I only recently, in the last week or so, started to see the word for restaurant as a sightword. I have been doing lots of practicing reading shop signs as I go out and about, so have decoded the word for restaurant many times as there are a lot of them where I live. For a while, I'd not recognise the word straight away, but after decoding the first two letters, I would recognise the other two as completing the word for restaurant. Recently I have read this word just by looking at it without decoding it.

When it comes to decoding Arabic, I don't have any difficulty understanding the words that I decode if they are in my vocabulary (limited, I don't speak Arabic that well yet). I don't consider myself as a struggling reader in Arabic, even though I occasionally decode letters wrongly because some letters look the same but they are only distinguished by whether the dots are above or below the line, and even though I read very slowly.

Regarding teaching beginners I think it is very important to realise that you can't make a beginner do something by emulating what is going on in the mind of a person who is skilled. When you first learn to drive you have to consciously think your way through several different processes even just to start the car. Every time you have to change gear you have to think your way through the process. However an expert driver can just think "start car" and they start the car, they can change gears without thinking at all. Any skill you learn is like this, you can't expect to teach beginners by shortcutting thinking through and doing all the steps involved in the task, because it is through repeatedly doing whatever is required in the correct way that the skill becomes automatic. You can't jump the process of aquiring a skill and skip straight to automaticity. Therefore trying to make beginners emulate the way experts do something is not a logical way to teach. You have to break the skill down into its components and have the beginner practice these until they develop automaticity.

By teaching sightwords you are not skipping this process, or emulating the way skilled readers read (because the skilled reader can tackle unfamiliar words using their very well honed sounding out and blending skills), you are just dramatically increasing the number of individual components that need to be learned. Thus in the early stages it may appear to be quicker because a child learning sightwords can read ten words after learning ten units of information, whilst the child learning phonics can only read ten sounds and not blend (YET) - however once the child can blend words the number of words they can read grows exponentially as they learn more correspondences, overtaking and racing ahead of the sightword reading child who can only learn one new word at a time.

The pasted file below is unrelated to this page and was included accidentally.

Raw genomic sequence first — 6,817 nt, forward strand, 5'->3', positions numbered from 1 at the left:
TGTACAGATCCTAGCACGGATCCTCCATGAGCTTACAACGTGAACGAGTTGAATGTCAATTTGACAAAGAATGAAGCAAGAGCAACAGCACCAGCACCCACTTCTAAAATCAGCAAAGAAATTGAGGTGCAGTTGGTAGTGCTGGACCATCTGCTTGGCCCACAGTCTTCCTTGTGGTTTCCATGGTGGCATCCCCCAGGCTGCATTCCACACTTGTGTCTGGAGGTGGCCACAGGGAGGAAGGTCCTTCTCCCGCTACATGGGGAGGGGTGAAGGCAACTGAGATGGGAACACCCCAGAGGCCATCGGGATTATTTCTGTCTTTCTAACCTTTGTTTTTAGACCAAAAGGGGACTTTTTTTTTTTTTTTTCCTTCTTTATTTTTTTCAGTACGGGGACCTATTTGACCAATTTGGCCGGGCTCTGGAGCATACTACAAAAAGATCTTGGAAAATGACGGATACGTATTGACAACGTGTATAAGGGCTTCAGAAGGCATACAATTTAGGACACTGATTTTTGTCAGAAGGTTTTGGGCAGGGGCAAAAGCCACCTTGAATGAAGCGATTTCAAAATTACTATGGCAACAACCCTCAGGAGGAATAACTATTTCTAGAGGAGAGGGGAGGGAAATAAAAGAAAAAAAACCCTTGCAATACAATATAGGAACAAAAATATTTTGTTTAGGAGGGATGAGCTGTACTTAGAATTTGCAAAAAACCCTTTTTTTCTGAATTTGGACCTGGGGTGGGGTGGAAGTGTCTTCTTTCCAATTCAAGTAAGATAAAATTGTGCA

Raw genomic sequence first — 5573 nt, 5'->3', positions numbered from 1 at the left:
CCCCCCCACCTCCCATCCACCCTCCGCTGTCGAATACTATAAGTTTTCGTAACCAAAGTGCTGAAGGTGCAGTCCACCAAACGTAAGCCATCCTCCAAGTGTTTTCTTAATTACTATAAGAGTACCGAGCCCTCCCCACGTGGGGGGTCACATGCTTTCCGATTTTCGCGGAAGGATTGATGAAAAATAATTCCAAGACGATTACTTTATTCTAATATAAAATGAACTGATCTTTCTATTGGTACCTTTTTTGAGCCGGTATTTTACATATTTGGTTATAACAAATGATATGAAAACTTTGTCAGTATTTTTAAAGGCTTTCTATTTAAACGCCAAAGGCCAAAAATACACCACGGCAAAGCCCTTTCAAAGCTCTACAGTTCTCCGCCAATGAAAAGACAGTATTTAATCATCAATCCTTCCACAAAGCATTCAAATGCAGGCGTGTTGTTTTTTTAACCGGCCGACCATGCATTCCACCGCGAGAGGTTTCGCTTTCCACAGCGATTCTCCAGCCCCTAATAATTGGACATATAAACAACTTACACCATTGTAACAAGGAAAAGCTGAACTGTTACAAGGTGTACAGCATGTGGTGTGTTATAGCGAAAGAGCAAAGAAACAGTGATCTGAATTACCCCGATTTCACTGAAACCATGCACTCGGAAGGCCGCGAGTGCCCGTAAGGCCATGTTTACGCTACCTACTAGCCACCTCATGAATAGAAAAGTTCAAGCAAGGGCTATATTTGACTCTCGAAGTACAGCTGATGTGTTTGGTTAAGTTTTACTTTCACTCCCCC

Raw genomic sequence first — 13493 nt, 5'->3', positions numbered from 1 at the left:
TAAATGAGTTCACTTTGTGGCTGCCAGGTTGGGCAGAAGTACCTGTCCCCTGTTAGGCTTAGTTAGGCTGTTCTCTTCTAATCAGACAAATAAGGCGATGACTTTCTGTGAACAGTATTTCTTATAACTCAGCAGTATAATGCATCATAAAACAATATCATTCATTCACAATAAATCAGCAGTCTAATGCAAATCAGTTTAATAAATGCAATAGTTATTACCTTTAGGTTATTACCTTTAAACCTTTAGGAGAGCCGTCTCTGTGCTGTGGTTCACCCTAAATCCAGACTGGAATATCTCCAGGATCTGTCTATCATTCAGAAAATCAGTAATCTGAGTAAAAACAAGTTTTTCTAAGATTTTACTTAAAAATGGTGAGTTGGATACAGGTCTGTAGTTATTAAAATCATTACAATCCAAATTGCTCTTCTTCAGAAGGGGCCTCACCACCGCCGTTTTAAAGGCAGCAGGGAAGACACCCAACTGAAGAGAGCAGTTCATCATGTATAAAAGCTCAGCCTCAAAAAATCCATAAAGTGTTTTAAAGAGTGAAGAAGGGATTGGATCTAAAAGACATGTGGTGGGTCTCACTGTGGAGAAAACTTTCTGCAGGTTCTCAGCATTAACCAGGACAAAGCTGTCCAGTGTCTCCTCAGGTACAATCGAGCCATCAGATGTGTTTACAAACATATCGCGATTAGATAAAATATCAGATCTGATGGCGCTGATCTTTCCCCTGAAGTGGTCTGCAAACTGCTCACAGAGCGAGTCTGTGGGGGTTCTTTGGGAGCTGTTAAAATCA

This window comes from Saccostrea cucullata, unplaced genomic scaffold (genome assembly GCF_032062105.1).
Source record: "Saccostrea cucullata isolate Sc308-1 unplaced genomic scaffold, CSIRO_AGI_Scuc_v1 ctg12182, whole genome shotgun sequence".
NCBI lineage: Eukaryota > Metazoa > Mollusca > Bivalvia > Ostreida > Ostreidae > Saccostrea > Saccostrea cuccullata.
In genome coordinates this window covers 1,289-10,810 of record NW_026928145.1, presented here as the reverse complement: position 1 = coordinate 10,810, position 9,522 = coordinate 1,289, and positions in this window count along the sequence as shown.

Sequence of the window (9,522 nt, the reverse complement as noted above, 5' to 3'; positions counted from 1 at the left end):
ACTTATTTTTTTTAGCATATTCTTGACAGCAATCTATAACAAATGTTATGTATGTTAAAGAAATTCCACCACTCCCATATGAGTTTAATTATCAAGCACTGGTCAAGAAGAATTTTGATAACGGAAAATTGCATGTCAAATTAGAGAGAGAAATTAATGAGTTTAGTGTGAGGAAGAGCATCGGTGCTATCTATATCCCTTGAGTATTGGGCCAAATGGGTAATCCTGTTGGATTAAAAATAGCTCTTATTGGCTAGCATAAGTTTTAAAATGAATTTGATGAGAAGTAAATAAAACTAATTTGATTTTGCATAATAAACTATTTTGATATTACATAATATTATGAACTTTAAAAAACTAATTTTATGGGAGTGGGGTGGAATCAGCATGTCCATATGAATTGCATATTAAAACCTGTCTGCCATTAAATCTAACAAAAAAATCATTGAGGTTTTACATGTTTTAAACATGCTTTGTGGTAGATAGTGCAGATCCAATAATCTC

When it comes to the way reading is often taught, it is actually expecting a child to run before they can walk. I have been thinking carefully about what really stopped me from making progress in reading English to the point that I was diagnosed dyslexic at age 19 after struggling through secondary school labelled by teachers as "obviously bright but lazy" and employing all manner of "coping" aka reading avoidance strategies. Not only that, but I realised that a problem I'd had when I first started learning to read Arabic as an adult was actually rooted in the way I was taught reading in primary school. When I started learning Arabic, I found reading without the vowel marks easier than reading with vowel marks, even when I didn't understand the words and had to guess the short vowels using my incomplete knowledge of grammar. Everyone else thought this bizarre and illogical, but I had my ed-psych report saying I was dyslexic so the weirdness in this I put down to that.

What I now realise was actually going on, was that having twice as many symbols to decode was putting me into some kind of "panic mode" and instead of systematically decoding, my eyes were all over the place not taking in much information and certainly not taking it in in the right order. This problem was remedied before I even knew the cause of it, by a patient teacher who made me go through the text very slowly and systematically decode all the symbols in the correct order. She gave me back the TIME it takes to decode properly and therefore read properly. Having read on this forum of how a lot of struggling readers are guessing, thinking it's better to say anything than nothing, I'd imagine something similar to what I was experiencing is going on in their heads.

Looking back at how I read as a child, I can see the same thing going on... I used to "read" Asterix books, I enjoyed them, and figured out the story from the pictures and reading some of the words and guessing the rest. The names of the characters in Asterix are long and complicated, I used to completely guess them from the first letter or two and the last two letters. When I was diagnosed with dyslexia age 19, I still had problems with the middle of words! Why? Well I remember in primary school there was a LOT of emphasis on reading quickly and "with expression" - the children who read quickly were praised a lot and considered the best readers, anyone reading out loud was encouraged to make their voice go up and down as they read. If you didn't know a word the teacher would tell you what it was.